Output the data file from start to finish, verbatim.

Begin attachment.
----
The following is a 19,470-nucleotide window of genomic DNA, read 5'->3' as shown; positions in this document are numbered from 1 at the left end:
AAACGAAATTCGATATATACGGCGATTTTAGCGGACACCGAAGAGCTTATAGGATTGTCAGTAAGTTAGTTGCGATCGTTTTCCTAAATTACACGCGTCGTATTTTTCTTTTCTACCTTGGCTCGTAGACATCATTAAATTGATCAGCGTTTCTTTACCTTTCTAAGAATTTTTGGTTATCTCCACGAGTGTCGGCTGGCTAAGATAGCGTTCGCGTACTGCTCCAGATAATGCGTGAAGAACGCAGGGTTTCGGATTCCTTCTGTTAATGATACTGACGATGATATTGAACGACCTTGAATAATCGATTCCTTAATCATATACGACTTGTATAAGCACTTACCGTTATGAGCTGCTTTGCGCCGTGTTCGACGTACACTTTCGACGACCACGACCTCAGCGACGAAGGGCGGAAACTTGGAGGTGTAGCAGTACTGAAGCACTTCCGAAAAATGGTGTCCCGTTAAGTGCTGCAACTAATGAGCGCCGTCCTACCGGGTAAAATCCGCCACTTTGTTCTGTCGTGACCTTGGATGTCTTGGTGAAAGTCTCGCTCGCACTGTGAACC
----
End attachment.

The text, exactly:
The following is a 19,470-nucleotide window of genomic DNA, read 5'->3' as shown; positions in this document are numbered from 1 at the left end:
AAACGAAATTCGATATATACGGCGATTTTAGCGGACACCGAAGAGCTTATAGGATTGTCAGTAAGTTAGTTGCGATCGTTTTCCTAAATTACACGCGTCGTATTTTTCTTTTCTACCTTGGCTCGTAGACATCATTAAATTGATCAGCGTTTCTTTACCTTTCTAAGAATTTTTGGTTATCTCCACGAGTGTCGGCTGGCTAAGATAGCGTTCGCGTACTGCTCCAGATAATGCGTGAAGAACGCAGGGTTTCGGATTCCTTCTGTTAATGATACTGACGATGATATTGAACGACCTTGAATAATCGATTCCTTAATCATATACGACTTGTATAAGCACTTACCGTTATGAGCTGCTTTGCGCCGTGTTCGACGTACACTTTCGACGACCACGACCTCAGCGACGAAGGGCGGAAACTTGGAGGTGTAGCAGTACTGAAGCACTTCCGAAAAATGGTGTCCCGTTAAGTGCTGCAACTAATGAGCGCCGTCCTACCGGGTAAAATCCGCCACTTTGTTCTGTCGTGACCTTGGATGTCTTGGTGAAAGTCTCGCTCGCACTGTGAACC